Priorities change during a recession. People tend to go out less, eat at home more, and make do without all the material luxuries they're used to. In the grander picture, this isn't a terrible result. But on the darker side, there's usually a rise in negative attitudes, unemployment and of course, crime. And identity theft is no exception. In fact, cases of identity fraud in times of economic distress jump up at an alarming rate.
With healthcare costs becoming an increasing burden, thieves will stop at nothing to take what they can, at your expense – and physical health. It sounds unfathomable to steal healthcare from some who is sick, but it's been happening for years.
How Can Healthcare Be Stolen?
It seems unlikely that identity theft can happen in the medical world. After all, that's what patient/doctor privacy is for, right? But with increasingly electronic means of managing patient records and insurance information, medical fraud is happening and there's nothing too far out of reach for thieves. Before electronic record-keeping, the only real risk patients had were break-ins at hospitals. Nowadays, there is the threat of hackers infiltrating hospital files through the internet to steal data and insurance information.
Information stolen from insurance cards, medical bills, and healthcare provider statements in the mail are also ways that your identity is at risk.
How Can It Affect Me?
In addition to the mental stress of dealing with restoring your identity, there's an even bigger issue at hand: the physical implications. There have been cases when files have been stolen and altered, so that the patient is later dangerously misdiagnosed and doesn't receive the proper healthcare.
Inability to Receive Care
Depending on the healthcare plan, a patient may be allowed a limited number of treatments or prescription refills. If the information is stolen, then the real patient may be denied treatment or necessary prescriptions until the issue is resolved.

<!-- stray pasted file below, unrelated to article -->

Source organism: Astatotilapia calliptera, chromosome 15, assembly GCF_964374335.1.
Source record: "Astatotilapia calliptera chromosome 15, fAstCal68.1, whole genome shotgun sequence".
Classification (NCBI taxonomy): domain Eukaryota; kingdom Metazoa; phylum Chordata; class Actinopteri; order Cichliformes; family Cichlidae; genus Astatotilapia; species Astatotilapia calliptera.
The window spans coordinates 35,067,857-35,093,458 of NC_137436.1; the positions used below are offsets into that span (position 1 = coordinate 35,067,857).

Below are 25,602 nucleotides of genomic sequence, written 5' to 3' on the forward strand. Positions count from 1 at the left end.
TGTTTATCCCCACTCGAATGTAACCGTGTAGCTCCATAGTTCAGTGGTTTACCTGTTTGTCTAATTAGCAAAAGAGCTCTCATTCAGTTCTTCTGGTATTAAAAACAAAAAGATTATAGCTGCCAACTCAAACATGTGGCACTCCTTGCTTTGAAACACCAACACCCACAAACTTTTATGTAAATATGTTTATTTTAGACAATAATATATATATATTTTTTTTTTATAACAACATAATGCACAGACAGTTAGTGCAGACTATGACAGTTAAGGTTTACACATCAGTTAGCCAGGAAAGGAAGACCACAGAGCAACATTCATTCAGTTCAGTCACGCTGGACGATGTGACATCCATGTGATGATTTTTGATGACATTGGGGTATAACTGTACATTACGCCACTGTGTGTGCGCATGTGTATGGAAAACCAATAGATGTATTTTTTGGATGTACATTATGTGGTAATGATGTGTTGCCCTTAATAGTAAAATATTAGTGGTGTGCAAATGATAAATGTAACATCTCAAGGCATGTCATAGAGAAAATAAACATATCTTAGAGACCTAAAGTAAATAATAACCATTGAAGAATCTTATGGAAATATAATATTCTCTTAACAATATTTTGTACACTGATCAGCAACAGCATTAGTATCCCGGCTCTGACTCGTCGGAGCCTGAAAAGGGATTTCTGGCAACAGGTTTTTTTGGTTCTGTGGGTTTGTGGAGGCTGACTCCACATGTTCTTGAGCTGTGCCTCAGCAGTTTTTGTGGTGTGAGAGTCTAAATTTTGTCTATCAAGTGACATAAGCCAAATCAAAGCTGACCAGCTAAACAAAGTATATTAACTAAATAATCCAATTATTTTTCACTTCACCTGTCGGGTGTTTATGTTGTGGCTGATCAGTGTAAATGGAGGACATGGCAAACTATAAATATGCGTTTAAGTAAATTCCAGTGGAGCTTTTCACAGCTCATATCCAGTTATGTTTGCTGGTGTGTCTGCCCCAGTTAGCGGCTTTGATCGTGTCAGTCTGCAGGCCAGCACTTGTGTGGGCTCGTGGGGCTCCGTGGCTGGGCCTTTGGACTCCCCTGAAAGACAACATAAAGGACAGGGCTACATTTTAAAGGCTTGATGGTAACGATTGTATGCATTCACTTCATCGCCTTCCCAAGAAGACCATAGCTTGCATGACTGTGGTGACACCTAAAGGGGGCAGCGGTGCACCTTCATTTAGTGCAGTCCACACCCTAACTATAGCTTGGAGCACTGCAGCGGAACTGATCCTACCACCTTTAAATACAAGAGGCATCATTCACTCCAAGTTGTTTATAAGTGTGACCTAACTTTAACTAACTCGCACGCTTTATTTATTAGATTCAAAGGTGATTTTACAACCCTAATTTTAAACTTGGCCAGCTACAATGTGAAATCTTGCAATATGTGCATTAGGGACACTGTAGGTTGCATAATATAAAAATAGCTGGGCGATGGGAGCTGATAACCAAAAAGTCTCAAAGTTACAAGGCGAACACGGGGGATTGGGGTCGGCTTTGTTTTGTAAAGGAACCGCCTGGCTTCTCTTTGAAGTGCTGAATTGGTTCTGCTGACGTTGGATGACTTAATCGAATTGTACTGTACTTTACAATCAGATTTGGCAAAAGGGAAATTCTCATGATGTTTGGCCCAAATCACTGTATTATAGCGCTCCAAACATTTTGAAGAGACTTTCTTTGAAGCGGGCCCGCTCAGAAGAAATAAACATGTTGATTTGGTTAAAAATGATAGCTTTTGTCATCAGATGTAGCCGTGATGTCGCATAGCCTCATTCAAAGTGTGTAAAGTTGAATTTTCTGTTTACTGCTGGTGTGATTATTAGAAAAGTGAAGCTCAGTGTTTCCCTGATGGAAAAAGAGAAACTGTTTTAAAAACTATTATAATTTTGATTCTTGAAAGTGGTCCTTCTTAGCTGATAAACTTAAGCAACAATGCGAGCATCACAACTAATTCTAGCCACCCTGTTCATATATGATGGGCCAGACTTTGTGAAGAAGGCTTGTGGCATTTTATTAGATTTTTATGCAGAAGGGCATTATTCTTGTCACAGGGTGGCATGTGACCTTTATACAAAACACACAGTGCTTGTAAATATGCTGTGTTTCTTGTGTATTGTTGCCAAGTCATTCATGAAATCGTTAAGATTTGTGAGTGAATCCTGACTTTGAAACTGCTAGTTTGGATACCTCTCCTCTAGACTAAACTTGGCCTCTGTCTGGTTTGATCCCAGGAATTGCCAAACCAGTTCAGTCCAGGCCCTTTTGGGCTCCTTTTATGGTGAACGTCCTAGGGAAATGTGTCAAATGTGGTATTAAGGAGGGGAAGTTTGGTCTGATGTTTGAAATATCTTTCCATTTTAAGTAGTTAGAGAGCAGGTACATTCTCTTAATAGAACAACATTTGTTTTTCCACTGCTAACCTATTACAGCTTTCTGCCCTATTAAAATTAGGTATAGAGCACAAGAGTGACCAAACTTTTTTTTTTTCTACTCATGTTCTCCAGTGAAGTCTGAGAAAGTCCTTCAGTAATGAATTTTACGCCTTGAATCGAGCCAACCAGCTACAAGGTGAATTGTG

In one rare case, a mother whose identity was stolen by someone who gave birth to a baby that tested positive for drugs was approached by social workers and questioned on her ethics. It was a long battle to prove her innocence and maintain the right to keep her own children.
One of the most common results of ID fraud is a huge bill for a treatment you didn't have. Many thieves will use your medical insurance cards for office visits and even major surgery, only to have you slapped with the bill later. Sometimes, the treatments are so outrageous and out of character that the case is an open-shut one. Other times, it can be much harder to prove that you didn't indeed receive the treatment.
If you've received an expensive bill that you can't pay off while you're in the process of rectifying your ID theft, your credit history may be jeopardized. This is why you should follow up with your doctor or insurance provider on a regular basis to make sure nothing out of the ordinary has occurred.
Identity fraud can even affect your employment in some cases. When there is incorrect information in your files, it may hinder you from obtaining employment in certain industries.
How Do I Avoid Getting Hurt?
• Keep in regular contact with your doctor or hospital, especially if you haven't in a long time.
• Open bills and statements right away and read everything carefully, looking for any inconsistencies and odd charges. If you see anything out of the norm, then report it to your doctor immediately.
• Never leave your health insurance card lying around in waiting rooms or hospital rooms unattended.
• Don't give out your social security number and instead use your medical ID number.